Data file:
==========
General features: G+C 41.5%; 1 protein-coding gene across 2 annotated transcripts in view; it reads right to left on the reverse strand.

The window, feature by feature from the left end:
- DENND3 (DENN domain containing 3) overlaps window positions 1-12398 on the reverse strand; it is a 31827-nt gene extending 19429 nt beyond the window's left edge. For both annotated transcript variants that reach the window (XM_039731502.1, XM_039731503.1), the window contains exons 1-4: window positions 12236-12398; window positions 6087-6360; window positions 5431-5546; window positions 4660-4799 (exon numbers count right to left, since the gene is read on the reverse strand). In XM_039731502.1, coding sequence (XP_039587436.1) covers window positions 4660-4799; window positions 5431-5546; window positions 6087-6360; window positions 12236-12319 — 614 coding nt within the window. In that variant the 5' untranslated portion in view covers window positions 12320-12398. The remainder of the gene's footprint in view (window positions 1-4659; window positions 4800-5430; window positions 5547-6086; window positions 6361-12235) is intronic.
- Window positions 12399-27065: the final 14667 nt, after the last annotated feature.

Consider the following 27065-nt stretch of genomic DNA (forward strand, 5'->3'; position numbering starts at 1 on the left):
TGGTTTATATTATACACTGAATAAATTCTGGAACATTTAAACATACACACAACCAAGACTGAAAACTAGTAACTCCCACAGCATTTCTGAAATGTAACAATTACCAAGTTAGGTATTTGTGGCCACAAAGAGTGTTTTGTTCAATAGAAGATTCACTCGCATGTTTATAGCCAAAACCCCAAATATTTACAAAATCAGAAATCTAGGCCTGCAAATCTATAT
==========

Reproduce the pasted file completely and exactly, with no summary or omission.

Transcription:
General features: G+C 41.5%; 1 protein-coding gene across 2 annotated transcripts in view; it reads right to left on the reverse strand.

The window, feature by feature from the left end:
- DENND3 (DENN domain containing 3) overlaps window positions 1-12398 on the reverse strand; it is a 31827-nt gene extending 19429 nt beyond the window's left edge. For both annotated transcript variants that reach the window (XM_039731502.1, XM_039731503.1), the window contains exons 1-4: window positions 12236-12398; window positions 6087-6360; window positions 5431-5546; window positions 4660-4799 (exon numbers count right to left, since the gene is read on the reverse strand). In XM_039731502.1, coding sequence (XP_039587436.1) covers window positions 4660-4799; window positions 5431-5546; window positions 6087-6360; window positions 12236-12319 — 614 coding nt within the window. In that variant the 5' untranslated portion in view covers window positions 12320-12398. The remainder of the gene's footprint in view (window positions 1-4659; window positions 4800-5430; window positions 5547-6086; window positions 6361-12235) is intronic.
- Window positions 12399-27065: the final 14667 nt, after the last annotated feature.

Consider the following 27065-nt stretch of genomic DNA (forward strand, 5'->3'; position numbering starts at 1 on the left):
TGGTTTATATTATACACTGAATAAATTCTGGAACATTTAAACATACACACAACCAAGACTGAAAACTAGTAACTCCCACAGCATTTCTGAAATGTAACAATTACCAAGTTAGGTATTTGTGGCCACAAAGAGTGTTTTGTTCAATAGAAGATTCACTCGCATGTTTATAGCCAAAACCCCAAATATTTACAAAATCAGAAATCTAGGCCTGCAAATCTATAT